How Lido impacts the supply and demand of Ethereum
- Lido lowered Ethereum’s new supply entering the market.
- Staked ETH saw higher demand for lending applications like Aave.
Since Ethereum’s [ETH] transition to a proof-of-stake (PoS) mechanism, liquid staking protocols have taken center stage, plugging gaps prevalent in the conventional staking method. Popularity of projects like Lido Finance [LDO] has skyrocketed, catapulting it to become the largest DeFi protocol with a total value locked (TVL) of a $14.59 billion, according to DeFiLlama.
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However, the rise of liquid staking has resulted in significant changes in the supply dynamics of Ethereum’s native token and shifts in its demand, especially on other DeFi sectors such as lending.
How Lido impacted ETH’s emission
The conventional method fixes a minimum staking amount of 32 ETH for anyone to become a node validator, which is prohibitively expensive for many.
Hence, individuals join a liquid staking pool and delegate their ETH to the node operators, who in turn stake on their behalf. The person delegating their ETH gets a receipt token in the form of liquid staking tokens (LSTs).
These tokens allow users to participate in staking while also giving them the right to use them elsewhere in DeFi for higher yield opportunities.
According to a report by on-chain analytics firm Glassnode, Lido was the dominant player in the market, with nearly 32% of ETH’s total circulating supply getting staked through the largest liquid staking protocol.
Moreover, it meant that Lido received 32% of all the rewards accrued staked ETH, and hence 32% of new ETH was entering circulation through Lido. After deducting a 10% charge, which is split between the node operators and the Lido treasury, the remaining incentives, or 28.8%, are distributed to Lido Staked ETH [stETH] holders.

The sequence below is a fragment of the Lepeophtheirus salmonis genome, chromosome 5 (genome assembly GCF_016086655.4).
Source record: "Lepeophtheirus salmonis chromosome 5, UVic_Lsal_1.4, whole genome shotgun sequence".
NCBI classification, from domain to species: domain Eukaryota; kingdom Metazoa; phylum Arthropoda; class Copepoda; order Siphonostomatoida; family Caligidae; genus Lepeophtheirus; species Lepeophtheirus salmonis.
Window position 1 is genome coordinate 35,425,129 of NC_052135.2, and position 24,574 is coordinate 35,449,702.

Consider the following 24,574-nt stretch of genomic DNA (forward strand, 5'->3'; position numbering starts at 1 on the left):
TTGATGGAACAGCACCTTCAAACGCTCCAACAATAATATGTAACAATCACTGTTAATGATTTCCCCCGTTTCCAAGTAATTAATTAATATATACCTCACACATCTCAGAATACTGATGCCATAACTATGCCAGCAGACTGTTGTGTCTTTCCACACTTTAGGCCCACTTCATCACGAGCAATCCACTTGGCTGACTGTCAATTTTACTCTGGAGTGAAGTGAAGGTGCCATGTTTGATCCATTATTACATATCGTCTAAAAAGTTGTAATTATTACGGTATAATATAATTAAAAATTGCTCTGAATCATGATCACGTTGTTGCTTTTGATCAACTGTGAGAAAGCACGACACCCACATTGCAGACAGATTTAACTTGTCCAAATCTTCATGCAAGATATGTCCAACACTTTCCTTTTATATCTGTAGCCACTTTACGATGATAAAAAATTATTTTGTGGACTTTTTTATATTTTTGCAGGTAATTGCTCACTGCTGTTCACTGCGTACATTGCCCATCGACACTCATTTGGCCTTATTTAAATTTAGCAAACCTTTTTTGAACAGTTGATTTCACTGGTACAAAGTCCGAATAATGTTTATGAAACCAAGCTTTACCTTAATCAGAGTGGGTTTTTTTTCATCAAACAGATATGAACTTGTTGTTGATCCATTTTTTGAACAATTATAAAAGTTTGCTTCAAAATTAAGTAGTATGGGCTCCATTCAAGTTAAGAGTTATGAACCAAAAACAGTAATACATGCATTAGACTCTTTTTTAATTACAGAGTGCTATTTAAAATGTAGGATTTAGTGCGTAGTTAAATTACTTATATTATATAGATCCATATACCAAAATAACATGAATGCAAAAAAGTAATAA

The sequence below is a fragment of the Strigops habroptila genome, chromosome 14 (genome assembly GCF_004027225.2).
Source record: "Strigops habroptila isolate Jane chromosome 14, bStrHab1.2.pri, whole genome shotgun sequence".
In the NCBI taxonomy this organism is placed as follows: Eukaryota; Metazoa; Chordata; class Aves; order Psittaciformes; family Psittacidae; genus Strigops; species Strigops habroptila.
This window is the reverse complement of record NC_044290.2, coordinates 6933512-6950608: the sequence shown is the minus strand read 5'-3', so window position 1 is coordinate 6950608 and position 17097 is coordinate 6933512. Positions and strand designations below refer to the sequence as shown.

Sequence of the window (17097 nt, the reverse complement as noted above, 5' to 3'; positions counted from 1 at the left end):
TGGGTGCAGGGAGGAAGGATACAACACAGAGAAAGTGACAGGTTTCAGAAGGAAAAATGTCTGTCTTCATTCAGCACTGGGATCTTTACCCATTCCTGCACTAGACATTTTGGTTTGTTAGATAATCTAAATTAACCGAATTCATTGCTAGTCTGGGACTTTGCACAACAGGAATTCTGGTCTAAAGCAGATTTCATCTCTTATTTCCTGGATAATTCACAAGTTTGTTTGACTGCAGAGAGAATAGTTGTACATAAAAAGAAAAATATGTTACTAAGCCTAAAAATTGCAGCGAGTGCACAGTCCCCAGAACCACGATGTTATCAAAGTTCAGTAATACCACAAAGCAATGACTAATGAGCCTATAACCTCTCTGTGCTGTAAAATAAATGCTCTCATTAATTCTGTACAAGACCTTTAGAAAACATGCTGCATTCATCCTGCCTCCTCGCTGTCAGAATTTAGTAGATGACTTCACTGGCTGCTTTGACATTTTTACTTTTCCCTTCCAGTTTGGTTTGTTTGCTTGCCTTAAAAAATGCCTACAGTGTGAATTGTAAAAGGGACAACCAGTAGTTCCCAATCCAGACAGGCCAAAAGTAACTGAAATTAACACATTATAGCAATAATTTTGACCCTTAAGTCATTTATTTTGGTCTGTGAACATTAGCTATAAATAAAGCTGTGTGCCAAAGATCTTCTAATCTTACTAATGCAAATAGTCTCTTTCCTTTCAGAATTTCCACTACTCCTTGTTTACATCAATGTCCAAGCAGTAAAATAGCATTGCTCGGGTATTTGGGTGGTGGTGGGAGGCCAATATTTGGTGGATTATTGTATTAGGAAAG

This is where Lido has altered Ethereum’s planned emission dynamic. If there were no liquid staking, solo stakers would receive the entirety of the validator rewards.
Additionally, Lido offsets ETH’s supply influx by restaking some portion of the total rewards as part of its compounding strategy.
As per Glassnode’s analysis, if Lido receives a 221k in newly created ETH, about 105k is locked back again in the staking pool, lowering net emission by 116k ETH.
Growing demand for staked ETH
LSTs like stETH represent every unit of ETH locked on the staking pool. As they continuously receive rewards and are free to be used elsewhere, many experts have termed stETH as a yield-bearing version of ETH.
It was observed that number of new users using ETH and its wrapped version, WETH, has stagnated since the collapse of stablecoin Terra USD [UST] last year.
To the contrary, demand for stETH and its wrapped version wstETH jumped by 142% since then. Notably, the Shapella update completed earlier this year played a significant role in its rise.
stETH’s demand was also reflected in the increasing transfer volume vis-à-vis ETH. After remaining stable for 2022, stETH gained momentum in 2023. It rose from $127 million, to a range of $450 million – $880 million.
Shifting dynamics in the DeFi space
As argued earlier in the article, new doors of opportunities in DeFi have been unlocked for LSTs. Trends showed increasing willingness to hold wstETH when compared to the wrapped version of ETH.
Since the beginning of 2022, wstETH supply held in smart contracts increased by a whopping 1829%. On the other hand, wETH supply plunged 62% in the given timeframe.
In fact, the receipt token and its wrapped version have surpassed ETH as one of the top collateral assets on lending protocol Aave [AAVE]. Approximately 14.4% of the stETH and 25.3% of the wstETH supply were utilized in Aave.
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However, the increase in lending protocols occurred at the expense of diminishing liquidity on decentralized exchanges (DEX). This was most likely due to leveraged stETH positions offering more attractive yields.
Glassnode stated that the switch posed potential risks for stETH. As much of the trading occured on DEXs, the reduced liquidity could lead to depegging of stETH. In turn, this could lead to liquidation of the collateral.